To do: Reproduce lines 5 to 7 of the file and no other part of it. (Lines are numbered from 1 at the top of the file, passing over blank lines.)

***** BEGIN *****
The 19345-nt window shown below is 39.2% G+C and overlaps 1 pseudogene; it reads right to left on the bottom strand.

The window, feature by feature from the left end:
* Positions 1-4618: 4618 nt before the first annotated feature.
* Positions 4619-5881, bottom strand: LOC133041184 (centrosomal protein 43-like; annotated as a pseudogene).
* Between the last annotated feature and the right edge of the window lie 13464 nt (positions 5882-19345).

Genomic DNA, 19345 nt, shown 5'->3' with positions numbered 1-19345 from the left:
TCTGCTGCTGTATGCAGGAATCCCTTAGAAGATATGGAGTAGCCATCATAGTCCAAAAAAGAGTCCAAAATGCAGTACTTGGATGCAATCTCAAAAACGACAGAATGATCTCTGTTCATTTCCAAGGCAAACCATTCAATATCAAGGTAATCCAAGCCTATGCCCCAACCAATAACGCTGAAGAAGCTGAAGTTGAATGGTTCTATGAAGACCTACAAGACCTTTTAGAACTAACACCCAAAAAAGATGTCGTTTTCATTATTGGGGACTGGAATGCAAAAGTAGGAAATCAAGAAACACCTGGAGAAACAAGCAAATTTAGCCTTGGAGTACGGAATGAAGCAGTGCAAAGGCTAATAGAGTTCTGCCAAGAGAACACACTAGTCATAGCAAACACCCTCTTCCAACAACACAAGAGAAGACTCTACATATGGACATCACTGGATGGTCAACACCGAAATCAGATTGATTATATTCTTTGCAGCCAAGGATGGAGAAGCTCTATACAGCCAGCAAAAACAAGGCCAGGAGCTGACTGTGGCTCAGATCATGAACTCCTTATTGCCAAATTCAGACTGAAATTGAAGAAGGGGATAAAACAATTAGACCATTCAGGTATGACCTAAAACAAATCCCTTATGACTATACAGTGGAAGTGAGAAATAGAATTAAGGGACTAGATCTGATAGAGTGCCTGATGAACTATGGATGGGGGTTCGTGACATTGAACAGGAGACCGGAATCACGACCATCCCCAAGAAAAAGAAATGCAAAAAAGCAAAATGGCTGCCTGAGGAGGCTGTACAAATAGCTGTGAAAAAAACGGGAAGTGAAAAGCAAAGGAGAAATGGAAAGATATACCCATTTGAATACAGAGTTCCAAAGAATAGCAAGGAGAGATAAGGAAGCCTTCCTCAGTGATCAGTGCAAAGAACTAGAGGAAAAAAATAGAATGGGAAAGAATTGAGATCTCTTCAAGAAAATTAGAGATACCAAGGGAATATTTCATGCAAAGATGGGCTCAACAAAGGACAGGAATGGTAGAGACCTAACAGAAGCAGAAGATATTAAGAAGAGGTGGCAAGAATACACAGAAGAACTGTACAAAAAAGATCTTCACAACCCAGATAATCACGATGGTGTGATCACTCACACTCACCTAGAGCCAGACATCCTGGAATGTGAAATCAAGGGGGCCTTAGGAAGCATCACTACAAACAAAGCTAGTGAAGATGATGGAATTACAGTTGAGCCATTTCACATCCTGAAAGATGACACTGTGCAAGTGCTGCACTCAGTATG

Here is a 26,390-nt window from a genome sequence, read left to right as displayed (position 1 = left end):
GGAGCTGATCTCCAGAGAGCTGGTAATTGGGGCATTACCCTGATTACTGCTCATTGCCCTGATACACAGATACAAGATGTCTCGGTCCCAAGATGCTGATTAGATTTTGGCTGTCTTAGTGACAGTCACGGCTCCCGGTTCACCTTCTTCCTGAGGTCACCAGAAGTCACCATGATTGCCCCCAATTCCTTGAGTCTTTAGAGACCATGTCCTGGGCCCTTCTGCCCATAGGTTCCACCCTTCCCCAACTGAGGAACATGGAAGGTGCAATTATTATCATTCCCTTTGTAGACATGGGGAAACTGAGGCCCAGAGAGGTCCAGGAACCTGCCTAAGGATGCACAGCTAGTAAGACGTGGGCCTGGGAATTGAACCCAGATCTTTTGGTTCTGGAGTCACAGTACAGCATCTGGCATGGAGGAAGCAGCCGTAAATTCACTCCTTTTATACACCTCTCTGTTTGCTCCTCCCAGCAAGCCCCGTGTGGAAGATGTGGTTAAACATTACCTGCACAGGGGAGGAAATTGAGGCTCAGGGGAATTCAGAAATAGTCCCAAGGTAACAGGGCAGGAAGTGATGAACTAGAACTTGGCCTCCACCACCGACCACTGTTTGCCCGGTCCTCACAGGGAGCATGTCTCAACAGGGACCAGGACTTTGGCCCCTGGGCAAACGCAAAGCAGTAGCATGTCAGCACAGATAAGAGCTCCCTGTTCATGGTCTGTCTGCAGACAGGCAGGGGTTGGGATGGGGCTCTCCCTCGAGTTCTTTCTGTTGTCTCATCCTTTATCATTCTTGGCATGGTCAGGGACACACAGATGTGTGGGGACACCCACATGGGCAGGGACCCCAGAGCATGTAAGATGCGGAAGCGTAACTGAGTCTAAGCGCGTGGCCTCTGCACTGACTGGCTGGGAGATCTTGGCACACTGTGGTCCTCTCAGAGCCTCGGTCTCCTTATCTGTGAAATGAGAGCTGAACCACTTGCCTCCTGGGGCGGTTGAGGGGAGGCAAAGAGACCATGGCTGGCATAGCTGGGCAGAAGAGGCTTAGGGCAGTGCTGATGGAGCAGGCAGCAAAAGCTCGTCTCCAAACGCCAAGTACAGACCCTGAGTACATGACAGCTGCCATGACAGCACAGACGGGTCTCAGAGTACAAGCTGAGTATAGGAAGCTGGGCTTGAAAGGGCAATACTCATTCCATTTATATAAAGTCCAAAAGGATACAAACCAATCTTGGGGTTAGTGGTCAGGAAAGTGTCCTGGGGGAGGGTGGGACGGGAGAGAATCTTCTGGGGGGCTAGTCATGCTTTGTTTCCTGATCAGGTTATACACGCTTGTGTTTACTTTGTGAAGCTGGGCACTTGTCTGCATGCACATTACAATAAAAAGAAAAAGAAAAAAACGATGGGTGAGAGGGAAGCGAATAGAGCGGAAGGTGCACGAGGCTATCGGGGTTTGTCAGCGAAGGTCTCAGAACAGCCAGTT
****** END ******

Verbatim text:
* Between the last annotated feature and the right edge of the window lie 13464 nt (positions 5882-19345).

Genomic DNA, 19345 nt, shown 5'->3' with positions numbered 1-19345 from the left:
TCTGCTGCTGTATGCAGGAATCCCTTAGAAGATATGGAGTAGCCATCATAGTCCAAAAAAGAGTCCAAAATGCAGTACTTGGATGCAATCTCAAAAACGACAGAATGATCTCTGTTCATTTCCAAGGCAAACCATTCAATATCAAGGTAATCCAAGCCTATGCCCCAACCAATAACGCTGAAGAAGCTGAAGTTGAATGGTTCTATGAAGACCTACAAGACCTTTTAGAACTAACACCCAAAAAAGATGTCGTTTTCATTATTGGGGACTGGAATGCAAAAGTAGGAAATCAAGAAACACCTGGAGAAACAAGCAAATTTAGCCTTGGAGTACGGAATGAAGCAGTGCAAAGGCTAATAGAGTTCTGCCAAGAGAACACACTAGTCATAGCAAACACCCTCTTCCAACAACACAAGAGAAGACTCTACATATGGACATCACTGGATGGTCAACACCGAAATCAGATTGATTATATTCTTTGCAGCCAAGGATGGAGAAGCTCTATACAGCCAGCAAAAACAAGGCCAGGAGCTGACTGTGGCTCAGATCATGAACTCCTTATTGCCAAATTCAGACTGAAATTGAAGAAGGGGATAAAACAATTAGACCATTCAGGTATGACCTAAAACAAATCCCTTATGACTATACAGTGGAAGTGAGAAATAGAATTAAGGGACTAGATCTGATAGAGTGCCTGATGAACTATGGATGGGGGTTCGTGACATTGAACAGGAGACCGGAATCACGACCATCCCCAAGAAAAAGAAATGCAAAAAAGCAAAATGGCTGCCTGAGGAGGCTGTACAAATAGCTGTGAAAAAAACGGGAAGTGAAAAGCAAAGGAGAAATGGAAAGATATACCCATTTGAATACAGAGTTCCAAAGAATAGCAAGGAGAGATAAGGAAGCCTTCCTCAGTGATCAGTGCAAAGAACTAGAGGAAAAAAATAGAATGGGAAAGAATTGAGATCTCTTCAAGAAAATTAGAGATACCAAGGGAATATTTCATGCAAAGATGGGCTCAACAAAGGACAGGAATGGTAGAGACCTAACAGAAGCAGAAGATATTAAGAAGAGGTGGCAAGAATACACAGAAGAACTGTACAAAAAAGATCTTCACAACCCAGATAATCACGATGGTGTGATCACTCACACTCACCTAGAGCCAGACATCCTGGAATGTGAAATCAAGGGGGCCTTAGGAAGCATCACTACAAACAAAGCTAGTGAAGATGATGGAATTACAGTTGAGCCATTTCACATCCTGAAAGATGACACTGTGCAAGTGCTGCACTCAGTATG